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Tobacco industry should follow stringent package warning rules: Supreme Court

business Updated: May 04, 2016 13:17 IST

Cigarette packets are displayed at a shop in Mumbai.(AP)

The Supreme Court on Wednesday told the tobacco industry to adhere to rules requiring stringent health warnings on cigarette packs, but ordered a state high court to hear all pleas challenging the same.

The tobacco industry “should not violate any rule prevailing as of today,” the two-judge bench said, and added that the Karnataka high court should hear all pleas challenging the new rules.

Last month, the tobacco companies, some backed by foreign “Big Tobacco”, shut down production in protest against requirements that 85% of a cigarette pack’s surface be covered in health warnings, up from 20%.

The tobacco industry has taken the government to court, saying the rules are impractical and will boost smuggling of imported cigarettes. The government backs the stringent rules to cut tobacco consumption.

The government has been progressively increasing taxes on cigarettes and other tobacco products aimed at making this costlier and wean people away from the harmful products.

A new rule, under which all tobacco manufactured products are required to carry larger pictorial health warnings covering 85% of the packaging space, kicked in from April 1. The move triggered howls of protest from the industry with tobacco companies arguing the rule will encourage illicit trade. Existing pictorial warnings at 40% of the front of the pack are adequate to warn and caution consumers, companies said.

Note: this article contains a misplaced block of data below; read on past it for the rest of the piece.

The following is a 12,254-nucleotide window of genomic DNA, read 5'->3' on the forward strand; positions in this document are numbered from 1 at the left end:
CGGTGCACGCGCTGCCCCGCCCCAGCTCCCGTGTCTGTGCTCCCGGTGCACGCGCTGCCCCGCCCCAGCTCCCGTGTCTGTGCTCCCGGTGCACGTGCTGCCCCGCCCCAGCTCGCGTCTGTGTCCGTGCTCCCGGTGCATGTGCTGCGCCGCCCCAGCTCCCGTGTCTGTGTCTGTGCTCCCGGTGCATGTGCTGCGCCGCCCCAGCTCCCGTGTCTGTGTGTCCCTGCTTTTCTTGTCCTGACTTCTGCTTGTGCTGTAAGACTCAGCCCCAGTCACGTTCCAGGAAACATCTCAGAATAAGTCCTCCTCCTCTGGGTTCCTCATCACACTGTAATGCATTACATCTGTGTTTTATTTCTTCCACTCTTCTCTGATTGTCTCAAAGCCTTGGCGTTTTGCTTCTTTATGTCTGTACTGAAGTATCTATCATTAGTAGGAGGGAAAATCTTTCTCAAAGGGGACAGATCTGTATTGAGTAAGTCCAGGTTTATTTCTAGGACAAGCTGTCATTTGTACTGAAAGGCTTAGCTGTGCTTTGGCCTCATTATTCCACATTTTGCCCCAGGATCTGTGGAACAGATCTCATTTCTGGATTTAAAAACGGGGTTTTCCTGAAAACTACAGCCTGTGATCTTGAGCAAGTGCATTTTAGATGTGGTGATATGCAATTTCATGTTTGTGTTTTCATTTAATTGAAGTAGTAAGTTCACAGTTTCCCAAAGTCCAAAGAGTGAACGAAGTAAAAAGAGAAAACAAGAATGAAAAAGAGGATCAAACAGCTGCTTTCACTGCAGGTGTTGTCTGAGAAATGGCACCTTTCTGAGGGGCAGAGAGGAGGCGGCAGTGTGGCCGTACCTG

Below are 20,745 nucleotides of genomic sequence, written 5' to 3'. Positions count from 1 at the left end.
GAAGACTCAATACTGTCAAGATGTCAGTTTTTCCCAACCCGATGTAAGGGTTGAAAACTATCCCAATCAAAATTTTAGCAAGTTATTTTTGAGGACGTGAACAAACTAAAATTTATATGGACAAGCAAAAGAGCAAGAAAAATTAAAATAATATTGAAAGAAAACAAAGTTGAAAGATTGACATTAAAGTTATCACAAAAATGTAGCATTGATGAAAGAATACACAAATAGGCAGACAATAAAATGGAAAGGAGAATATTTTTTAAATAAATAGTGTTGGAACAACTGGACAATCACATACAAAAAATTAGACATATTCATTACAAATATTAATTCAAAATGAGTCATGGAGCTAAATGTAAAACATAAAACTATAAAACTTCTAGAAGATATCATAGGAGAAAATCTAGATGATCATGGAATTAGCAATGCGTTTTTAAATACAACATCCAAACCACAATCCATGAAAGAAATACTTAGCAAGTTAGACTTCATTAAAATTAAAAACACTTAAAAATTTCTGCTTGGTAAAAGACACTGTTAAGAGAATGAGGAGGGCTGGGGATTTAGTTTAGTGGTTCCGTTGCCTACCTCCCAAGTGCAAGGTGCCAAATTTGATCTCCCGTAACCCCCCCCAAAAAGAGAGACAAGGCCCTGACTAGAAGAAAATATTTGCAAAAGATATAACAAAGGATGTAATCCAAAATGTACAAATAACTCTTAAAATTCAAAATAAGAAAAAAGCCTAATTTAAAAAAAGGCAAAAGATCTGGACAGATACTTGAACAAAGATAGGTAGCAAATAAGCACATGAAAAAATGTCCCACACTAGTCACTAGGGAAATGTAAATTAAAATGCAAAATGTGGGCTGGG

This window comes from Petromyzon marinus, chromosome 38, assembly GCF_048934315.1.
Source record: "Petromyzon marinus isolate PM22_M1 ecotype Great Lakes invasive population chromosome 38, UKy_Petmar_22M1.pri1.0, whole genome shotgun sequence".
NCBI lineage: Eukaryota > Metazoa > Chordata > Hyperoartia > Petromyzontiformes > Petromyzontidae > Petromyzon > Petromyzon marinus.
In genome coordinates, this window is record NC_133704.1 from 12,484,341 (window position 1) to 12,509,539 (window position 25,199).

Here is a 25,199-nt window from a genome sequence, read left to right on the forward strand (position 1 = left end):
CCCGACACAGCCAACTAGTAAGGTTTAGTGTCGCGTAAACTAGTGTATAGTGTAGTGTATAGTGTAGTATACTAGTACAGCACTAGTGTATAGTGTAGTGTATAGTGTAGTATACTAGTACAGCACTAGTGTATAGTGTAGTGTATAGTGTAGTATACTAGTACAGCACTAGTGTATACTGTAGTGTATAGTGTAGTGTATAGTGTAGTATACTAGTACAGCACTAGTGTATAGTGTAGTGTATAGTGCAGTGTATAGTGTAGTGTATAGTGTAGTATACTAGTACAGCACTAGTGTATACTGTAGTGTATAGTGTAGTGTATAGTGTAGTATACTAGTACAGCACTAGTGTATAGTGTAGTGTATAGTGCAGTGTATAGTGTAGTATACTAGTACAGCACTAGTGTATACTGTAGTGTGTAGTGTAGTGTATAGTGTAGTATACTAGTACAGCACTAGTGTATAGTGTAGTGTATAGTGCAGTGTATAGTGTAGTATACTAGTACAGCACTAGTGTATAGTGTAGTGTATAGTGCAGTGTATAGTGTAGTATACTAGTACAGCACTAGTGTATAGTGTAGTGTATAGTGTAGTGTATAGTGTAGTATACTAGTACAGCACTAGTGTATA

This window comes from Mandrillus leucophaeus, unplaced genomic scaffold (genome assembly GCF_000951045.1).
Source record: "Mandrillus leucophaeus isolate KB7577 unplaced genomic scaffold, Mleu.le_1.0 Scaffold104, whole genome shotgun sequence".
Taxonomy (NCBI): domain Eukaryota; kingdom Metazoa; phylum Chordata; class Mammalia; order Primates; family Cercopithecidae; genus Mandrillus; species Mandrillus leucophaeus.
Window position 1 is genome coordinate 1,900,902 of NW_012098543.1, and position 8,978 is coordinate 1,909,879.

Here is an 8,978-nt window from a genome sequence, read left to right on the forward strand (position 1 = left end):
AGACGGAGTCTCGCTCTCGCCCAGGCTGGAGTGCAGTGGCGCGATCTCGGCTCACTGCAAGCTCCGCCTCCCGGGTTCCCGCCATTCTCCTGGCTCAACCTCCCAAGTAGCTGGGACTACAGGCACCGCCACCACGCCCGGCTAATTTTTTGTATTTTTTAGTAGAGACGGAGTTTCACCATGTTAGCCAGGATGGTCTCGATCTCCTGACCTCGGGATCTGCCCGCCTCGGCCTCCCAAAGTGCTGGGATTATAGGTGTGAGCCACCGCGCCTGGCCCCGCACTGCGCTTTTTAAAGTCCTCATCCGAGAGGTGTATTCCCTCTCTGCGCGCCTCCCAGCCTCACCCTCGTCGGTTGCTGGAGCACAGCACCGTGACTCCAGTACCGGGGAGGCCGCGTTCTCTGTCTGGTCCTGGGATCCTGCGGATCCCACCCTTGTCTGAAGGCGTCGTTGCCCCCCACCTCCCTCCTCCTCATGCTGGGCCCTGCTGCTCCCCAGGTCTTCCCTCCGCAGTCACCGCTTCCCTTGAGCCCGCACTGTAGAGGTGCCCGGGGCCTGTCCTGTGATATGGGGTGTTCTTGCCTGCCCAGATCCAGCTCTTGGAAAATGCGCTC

According to WHO estimates, nearly a million people die in India annually due to tobacco. The economic burden attributable every year to tobacco-related diseases is about Rs 1,04,500 crore, about 75% of India’s food subsidy budget.

India is ranked 136 of 198 countries according to the international status report on Cigarette Package Health Warnings, 2014 and countries ranked after 143 do not display pictorial health warnings at all.

Smoking kills more than 1 million people a year in India, according to BMJ Global Health. The World Health Organisation says tobacco-related diseases cost India $16 billion annually.